If you’re a Java developer of Java application user, you are not new to the fact that startup time for Java application is huge, of the order of milliseconds to seconds.
Drip, an open source effort, is one step forward from other solutions that help accelerate JVM startup times. Drip, is very different when compared to other fast JVM startup solutions.
What is Drip?
Drip is a launcher for the Java Virtual Machine that provides much faster startup times than the
java command. The
drip script is intended to be a drop-in replacement for the
java command, only faster.
Drip vs. Others: Nailgun, Cake
Other tools try to overcome slow JVM startups using a persistent JVM. This approach although makes startup time almost down to zero, has many sideffects. Persistent JVM leads to a lot of problems like JVM gets dirty over time, producing strange errors and requiring liberal use of
cake kill whenever any error is encountered, just in case dirty state is the cause.
Drip rapidly boots up (and then disposes of) JVMs – a simple but effective solution with the added benefit of working across languages. This Drip based startup of JVM supports Java, Clojure, JRuby and Scala.
Drip only loads your main class at startup, but you can tell Drip to run additional code at startup. This can be used to load classes or execute any initialization code you like. For a language like Clojure, which compiles code on-the-fly, this can be used to precompile commonly used code by requiring it.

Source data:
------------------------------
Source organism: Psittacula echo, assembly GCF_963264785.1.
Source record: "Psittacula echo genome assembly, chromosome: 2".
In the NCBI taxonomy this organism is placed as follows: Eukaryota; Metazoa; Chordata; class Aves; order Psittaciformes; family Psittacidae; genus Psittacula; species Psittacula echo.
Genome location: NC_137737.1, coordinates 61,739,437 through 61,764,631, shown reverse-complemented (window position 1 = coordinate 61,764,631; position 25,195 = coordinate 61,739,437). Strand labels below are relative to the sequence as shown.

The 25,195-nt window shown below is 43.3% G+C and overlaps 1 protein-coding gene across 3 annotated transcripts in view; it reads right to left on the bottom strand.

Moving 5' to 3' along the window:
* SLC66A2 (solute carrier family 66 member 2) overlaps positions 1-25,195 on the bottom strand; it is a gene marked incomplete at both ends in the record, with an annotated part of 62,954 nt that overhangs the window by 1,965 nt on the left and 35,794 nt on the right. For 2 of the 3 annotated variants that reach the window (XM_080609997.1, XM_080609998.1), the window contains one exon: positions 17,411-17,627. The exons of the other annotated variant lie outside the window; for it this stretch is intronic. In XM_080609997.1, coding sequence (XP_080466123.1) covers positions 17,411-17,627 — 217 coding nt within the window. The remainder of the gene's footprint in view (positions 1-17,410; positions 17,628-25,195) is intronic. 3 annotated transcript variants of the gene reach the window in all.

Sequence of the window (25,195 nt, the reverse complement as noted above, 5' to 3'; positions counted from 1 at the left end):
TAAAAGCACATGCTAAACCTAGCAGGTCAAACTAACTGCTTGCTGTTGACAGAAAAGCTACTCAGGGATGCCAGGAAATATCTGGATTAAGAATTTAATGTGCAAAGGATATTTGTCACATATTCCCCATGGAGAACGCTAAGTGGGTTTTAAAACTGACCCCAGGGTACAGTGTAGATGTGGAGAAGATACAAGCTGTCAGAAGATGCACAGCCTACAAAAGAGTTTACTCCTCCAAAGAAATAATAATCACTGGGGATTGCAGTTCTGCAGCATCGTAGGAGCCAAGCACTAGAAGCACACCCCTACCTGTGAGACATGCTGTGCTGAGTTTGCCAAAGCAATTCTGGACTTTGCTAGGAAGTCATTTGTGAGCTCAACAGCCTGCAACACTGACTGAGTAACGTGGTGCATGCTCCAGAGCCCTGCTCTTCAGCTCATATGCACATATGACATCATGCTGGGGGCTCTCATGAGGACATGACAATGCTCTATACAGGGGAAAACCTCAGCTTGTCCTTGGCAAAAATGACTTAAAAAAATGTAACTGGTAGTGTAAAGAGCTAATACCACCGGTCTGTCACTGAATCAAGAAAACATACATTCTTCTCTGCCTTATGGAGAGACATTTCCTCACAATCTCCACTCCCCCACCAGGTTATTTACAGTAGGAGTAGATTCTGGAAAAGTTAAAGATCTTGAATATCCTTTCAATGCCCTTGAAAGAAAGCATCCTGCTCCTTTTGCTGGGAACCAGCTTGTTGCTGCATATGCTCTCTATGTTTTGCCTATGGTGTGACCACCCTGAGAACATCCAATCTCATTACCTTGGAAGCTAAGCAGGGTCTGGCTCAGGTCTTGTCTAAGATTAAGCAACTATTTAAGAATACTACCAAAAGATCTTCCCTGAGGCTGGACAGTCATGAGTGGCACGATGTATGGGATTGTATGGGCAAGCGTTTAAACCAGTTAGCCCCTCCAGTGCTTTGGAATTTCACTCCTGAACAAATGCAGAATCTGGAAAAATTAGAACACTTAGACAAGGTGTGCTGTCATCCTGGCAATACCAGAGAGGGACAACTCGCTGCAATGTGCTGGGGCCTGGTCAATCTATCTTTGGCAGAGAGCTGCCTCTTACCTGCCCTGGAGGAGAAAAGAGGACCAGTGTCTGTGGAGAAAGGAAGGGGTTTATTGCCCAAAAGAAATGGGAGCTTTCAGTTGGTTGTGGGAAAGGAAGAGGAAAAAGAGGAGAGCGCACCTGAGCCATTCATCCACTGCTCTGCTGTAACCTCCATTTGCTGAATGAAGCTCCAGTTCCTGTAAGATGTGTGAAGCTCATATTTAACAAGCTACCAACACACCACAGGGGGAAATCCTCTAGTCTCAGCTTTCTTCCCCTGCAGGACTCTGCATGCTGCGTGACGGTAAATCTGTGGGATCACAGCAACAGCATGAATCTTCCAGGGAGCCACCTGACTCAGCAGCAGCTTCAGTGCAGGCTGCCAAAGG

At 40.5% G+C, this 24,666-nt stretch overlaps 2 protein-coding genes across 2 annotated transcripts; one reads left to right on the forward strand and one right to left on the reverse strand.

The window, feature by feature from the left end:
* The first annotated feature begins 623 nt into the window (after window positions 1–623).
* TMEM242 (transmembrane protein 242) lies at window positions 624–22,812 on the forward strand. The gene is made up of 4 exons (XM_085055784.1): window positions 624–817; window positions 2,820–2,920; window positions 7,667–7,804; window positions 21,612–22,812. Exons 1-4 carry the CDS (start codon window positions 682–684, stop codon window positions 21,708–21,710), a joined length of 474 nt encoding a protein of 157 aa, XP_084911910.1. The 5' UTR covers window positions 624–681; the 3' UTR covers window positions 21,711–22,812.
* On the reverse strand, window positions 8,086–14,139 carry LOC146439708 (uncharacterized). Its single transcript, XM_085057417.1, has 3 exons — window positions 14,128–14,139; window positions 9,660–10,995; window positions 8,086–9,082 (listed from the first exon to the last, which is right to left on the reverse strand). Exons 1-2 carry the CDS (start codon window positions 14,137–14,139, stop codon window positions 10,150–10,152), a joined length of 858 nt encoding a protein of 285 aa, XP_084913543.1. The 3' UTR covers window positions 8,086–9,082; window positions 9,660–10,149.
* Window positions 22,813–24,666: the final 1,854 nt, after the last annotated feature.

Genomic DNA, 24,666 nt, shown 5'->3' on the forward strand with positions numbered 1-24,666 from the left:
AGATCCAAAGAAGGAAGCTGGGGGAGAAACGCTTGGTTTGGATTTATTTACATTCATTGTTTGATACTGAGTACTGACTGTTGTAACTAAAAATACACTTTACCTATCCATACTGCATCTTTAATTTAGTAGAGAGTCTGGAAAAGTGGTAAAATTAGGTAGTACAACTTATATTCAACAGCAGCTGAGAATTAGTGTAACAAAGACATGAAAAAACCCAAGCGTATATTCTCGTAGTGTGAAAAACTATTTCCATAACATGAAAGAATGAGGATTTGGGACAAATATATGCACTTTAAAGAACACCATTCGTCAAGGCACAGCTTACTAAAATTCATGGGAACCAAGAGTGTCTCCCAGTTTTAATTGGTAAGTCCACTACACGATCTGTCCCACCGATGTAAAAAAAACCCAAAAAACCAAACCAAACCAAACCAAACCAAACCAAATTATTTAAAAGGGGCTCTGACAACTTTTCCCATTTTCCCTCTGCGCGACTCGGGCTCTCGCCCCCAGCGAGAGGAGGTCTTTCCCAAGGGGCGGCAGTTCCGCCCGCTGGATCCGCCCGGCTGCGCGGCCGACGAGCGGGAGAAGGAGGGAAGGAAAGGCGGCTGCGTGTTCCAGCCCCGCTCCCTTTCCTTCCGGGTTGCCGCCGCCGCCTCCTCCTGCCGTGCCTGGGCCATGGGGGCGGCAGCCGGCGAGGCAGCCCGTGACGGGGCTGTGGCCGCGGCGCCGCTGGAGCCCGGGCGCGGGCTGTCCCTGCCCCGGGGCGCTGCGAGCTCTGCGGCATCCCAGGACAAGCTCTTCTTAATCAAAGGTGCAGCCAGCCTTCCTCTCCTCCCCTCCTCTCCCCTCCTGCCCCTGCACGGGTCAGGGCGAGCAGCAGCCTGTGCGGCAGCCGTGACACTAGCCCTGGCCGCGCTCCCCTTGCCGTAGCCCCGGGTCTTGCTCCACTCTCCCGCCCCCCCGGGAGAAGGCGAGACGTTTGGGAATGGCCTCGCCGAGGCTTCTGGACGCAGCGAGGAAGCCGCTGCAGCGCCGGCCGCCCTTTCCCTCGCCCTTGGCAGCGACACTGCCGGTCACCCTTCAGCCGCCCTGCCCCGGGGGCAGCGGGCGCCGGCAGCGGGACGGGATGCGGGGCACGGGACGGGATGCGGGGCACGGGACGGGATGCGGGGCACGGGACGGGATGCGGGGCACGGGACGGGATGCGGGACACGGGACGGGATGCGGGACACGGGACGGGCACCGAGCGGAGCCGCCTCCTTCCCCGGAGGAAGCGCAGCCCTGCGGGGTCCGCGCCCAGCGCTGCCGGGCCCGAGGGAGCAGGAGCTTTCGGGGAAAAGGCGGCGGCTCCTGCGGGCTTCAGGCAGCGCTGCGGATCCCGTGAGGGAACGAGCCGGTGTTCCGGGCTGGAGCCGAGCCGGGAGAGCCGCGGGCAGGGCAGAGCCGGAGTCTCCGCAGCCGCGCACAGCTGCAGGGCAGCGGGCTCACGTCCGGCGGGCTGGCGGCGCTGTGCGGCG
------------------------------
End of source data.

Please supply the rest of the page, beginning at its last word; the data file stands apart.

Many developers and application users use commandline tools to interact with JVM, for them it becomes essential yo have a handy fast startup script. With the rise of languages like Clojure and Scala, you need a very short edit-compile-test cycle, and Java’s slow startup time can get frustrating.
“The most important feature is getting Drip to work correctly with JLine,” says Balthrop. “We just released the ability to run initialization code when starting the JVM. This can increase speed a lot by loading classes or compiling Clojure code ahead of time. Of course, you have to be careful not to pre-load code that will change, but this can work well for build tools, because they have a lot of classes that don’t change. “We’d also like to add a hook so you can tell Drip how to check if the JVM is stale before accepting a connection”.
Drip is straightforward, easy to use and maintain. You can get handson Drip and its source at github repo.